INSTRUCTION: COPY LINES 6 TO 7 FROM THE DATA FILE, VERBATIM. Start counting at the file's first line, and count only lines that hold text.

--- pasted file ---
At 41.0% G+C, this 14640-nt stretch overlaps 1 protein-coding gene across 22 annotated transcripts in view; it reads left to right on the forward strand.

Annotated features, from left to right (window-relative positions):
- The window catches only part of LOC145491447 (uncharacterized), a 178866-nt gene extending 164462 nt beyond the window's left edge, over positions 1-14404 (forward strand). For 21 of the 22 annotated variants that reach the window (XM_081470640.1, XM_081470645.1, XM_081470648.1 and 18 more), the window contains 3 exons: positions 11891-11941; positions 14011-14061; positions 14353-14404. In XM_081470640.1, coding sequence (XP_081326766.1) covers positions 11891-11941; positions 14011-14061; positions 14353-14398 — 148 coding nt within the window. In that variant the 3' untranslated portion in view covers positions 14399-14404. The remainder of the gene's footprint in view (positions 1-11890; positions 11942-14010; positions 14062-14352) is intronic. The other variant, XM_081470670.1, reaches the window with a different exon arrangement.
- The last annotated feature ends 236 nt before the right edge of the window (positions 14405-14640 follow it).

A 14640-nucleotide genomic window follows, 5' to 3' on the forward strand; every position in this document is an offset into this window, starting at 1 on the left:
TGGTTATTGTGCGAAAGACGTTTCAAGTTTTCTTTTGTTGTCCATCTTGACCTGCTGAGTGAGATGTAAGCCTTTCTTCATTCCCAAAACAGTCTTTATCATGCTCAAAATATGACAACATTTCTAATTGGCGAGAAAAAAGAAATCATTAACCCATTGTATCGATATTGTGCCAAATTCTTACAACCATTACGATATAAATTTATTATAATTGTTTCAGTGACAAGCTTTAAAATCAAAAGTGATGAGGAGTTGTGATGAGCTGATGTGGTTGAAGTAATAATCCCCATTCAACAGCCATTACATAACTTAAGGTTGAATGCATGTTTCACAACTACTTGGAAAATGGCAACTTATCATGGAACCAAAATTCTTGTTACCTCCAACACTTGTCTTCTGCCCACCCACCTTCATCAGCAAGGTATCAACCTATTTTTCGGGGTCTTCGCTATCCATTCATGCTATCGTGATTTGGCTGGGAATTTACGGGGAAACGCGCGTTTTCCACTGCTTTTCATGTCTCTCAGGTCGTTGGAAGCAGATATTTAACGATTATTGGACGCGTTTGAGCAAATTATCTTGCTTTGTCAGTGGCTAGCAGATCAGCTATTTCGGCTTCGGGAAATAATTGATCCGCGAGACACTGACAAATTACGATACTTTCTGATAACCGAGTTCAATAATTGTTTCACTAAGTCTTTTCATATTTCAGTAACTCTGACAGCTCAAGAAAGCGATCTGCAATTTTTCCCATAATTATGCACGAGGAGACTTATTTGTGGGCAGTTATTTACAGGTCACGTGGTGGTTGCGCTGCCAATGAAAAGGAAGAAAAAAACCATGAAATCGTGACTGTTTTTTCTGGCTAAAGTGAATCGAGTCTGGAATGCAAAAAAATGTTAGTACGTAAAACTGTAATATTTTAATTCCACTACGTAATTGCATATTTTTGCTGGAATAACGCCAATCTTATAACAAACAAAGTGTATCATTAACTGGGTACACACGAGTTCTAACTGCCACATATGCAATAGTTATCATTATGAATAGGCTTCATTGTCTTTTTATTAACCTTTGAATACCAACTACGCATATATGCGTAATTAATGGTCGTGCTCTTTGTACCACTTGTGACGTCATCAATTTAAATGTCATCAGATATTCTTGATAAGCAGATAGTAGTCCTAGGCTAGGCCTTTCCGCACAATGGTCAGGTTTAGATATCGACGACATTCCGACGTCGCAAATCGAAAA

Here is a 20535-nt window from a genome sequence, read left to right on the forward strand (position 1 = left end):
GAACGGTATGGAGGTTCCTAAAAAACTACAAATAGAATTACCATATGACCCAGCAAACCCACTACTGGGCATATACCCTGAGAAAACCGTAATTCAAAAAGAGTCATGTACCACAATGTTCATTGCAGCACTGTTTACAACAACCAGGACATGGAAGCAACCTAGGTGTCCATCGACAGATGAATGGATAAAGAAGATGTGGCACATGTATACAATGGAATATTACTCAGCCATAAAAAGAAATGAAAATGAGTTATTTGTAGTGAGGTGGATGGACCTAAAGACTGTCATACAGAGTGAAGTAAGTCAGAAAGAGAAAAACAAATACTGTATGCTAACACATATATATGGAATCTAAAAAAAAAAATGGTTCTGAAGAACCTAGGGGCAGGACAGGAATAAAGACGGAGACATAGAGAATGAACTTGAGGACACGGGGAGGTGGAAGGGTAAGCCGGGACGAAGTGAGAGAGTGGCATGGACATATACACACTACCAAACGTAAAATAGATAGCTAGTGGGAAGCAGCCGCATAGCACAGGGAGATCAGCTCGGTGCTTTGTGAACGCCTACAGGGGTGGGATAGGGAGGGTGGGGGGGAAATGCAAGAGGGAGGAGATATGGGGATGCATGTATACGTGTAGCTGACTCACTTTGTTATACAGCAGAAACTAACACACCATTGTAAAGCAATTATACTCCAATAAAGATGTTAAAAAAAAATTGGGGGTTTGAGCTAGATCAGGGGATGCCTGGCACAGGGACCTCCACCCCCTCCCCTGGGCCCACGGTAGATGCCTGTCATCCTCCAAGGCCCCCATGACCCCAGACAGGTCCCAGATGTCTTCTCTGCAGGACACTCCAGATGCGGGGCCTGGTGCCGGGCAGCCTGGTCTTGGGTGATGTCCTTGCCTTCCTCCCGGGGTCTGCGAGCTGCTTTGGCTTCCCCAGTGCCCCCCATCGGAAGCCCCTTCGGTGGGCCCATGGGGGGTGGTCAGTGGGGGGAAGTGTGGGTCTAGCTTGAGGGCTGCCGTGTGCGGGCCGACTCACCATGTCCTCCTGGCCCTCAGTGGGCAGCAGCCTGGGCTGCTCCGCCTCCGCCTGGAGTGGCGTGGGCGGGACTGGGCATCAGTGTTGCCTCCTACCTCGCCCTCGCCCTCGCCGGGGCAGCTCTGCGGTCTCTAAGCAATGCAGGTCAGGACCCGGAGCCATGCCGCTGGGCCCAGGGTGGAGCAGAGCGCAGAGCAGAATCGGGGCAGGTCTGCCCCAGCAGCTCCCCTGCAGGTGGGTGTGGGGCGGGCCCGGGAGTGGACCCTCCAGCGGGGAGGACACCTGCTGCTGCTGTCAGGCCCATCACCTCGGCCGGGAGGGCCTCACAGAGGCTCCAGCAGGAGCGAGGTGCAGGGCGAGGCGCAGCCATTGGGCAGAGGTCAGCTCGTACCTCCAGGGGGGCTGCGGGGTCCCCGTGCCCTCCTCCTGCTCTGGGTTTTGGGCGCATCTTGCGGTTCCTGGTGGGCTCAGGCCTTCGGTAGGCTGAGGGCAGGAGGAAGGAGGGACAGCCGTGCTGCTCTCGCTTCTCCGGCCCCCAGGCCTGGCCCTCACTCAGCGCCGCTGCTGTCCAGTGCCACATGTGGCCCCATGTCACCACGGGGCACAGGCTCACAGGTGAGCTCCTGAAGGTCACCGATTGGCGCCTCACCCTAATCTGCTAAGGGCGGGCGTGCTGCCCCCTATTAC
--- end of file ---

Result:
TGGTTATTGTGCGAAAGACGTTTCAAGTTTTCTTTTGTTGTCCATCTTGACCTGCTGAGTGAGATGTAAGCCTTTCTTCATTCCCAAAACAGTCTTTATCATGCTCAAAATATGACAACATTTCTAATTGGCGAGAAAAAAGAAATCATTAACCCATTGTATCGATATTGTGCCAAATTCTTACAACCATTACGATATAAATTTATTATAATTGTTTCAGTGACAAGCTTTAAAATCAAAAGTGATGAGGAGTTGTGATGAGCTGATGTGGTTGAAGTAATAATCCCCATTCAACAGCCATTACATAACTTAAGGTTGAATGCATGTTTCACAACTACTTGGAAAATGGCAACTTATCATGGAACCAAAATTCTTGTTACCTCCAACACTTGTCTTCTGCCCACCCACCTTCATCAGCAAGGTATCAACCTATTTTTCGGGGTCTTCGCTATCCATTCATGCTATCGTGATTTGGCTGGGAATTTACGGGGAAACGCGCGTTTTCCACTGCTTTTCATGTCTCTCAGGTCGTTGGAAGCAGATATTTAACGATTATTGGACGCGTTTGAGCAAATTATCTTGCTTTGTCAGTGGCTAGCAGATCAGCTATTTCGGCTTCGGGAAATAATTGATCCGCGAGACACTGACAAATTACGATACTTTCTGATAACCGAGTTCAATAATTGTTTCACTAAGTCTTTTCATATTTCAGTAACTCTGACAGCTCAAGAAAGCGATCTGCAATTTTTCCCATAATTATGCACGAGGAGACTTATTTGTGGGCAGTTATTTACAGGTCACGTGGTGGTTGCGCTGCCAATGAAAAGGAAGAAAAAAACCATGAAATCGTGACTGTTTTTTCTGGCTAAAGTGAATCGAGTCTGGAATGCAAAAAAATGTTAGTACGTAAAACTGTAATATTTTAATTCCACTACGTAATTGCATATTTTTGCTGGAATAACGCCAATCTTATAACAAACAAAGTGTATCATTAACTGGGTACACACGAGTTCTAACTGCCACATATGCAATAGTTATCATTATGAATAGGCTTCATTGTCTTTTTATTAACCTTTGAATACCAACTACGCATATATGCGTAATTAATGGTCGTGCTCTTTGTACCACTTGTGACGTCATCAATTTAAATGTCATCAGATATTCTTGATAAGCAGATAGTAGTCCTAGGCTAGGCCTTTCCGCACAATGGTCAGGTTTAGATATCGACGACATTCCGACGTCGCAAATCGAAAA

Here is a 20535-nt window from a genome sequence, read left to right on the forward strand (position 1 = left end):